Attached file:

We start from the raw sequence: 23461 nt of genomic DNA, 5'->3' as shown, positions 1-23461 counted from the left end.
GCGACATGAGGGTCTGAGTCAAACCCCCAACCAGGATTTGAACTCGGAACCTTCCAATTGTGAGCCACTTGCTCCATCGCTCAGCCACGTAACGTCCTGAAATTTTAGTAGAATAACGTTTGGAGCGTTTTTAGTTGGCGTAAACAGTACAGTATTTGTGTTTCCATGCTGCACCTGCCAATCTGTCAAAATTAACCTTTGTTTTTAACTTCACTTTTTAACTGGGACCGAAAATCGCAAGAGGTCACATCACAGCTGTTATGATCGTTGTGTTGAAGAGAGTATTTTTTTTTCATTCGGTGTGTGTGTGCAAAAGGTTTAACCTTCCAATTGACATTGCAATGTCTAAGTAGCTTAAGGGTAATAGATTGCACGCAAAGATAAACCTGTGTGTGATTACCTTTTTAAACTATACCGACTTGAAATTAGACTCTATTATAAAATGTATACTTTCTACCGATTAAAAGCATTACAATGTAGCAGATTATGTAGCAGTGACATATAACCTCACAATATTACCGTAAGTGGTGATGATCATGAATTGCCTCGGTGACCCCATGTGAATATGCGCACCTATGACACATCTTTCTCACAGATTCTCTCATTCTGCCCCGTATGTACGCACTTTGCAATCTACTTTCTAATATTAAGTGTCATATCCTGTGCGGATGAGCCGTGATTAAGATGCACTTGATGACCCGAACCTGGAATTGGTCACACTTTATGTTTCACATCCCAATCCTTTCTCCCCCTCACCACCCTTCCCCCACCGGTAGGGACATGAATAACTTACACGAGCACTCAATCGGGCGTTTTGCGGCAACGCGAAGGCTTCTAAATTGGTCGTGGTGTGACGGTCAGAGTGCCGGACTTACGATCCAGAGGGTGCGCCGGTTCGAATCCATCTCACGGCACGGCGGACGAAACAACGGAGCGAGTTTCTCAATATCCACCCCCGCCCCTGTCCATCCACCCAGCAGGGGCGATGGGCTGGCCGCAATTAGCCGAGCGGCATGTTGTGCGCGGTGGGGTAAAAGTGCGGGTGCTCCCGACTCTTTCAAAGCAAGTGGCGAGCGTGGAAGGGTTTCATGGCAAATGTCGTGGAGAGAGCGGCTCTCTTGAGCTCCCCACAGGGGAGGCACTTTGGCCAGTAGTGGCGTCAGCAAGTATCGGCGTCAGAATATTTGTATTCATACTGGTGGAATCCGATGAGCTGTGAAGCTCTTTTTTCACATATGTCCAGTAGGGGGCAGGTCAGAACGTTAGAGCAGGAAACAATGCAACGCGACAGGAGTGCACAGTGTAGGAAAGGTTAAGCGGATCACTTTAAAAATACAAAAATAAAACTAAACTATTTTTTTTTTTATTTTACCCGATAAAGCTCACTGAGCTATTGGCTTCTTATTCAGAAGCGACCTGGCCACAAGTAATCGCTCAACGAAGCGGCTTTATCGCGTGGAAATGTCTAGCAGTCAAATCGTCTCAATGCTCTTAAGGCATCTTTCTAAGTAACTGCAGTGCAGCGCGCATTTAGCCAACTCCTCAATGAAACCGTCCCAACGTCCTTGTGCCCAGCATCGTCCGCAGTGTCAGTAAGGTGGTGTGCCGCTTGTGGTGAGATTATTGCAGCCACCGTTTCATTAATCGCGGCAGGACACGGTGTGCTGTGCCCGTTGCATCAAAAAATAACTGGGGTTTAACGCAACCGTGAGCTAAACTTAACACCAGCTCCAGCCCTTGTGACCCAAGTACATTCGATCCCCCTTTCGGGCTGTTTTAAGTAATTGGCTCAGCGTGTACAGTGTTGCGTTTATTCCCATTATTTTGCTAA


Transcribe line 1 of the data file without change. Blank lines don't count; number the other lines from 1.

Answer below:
We start from the raw sequence: 23461 nt of genomic DNA, 5'->3' as shown, positions 1-23461 counted from the left end.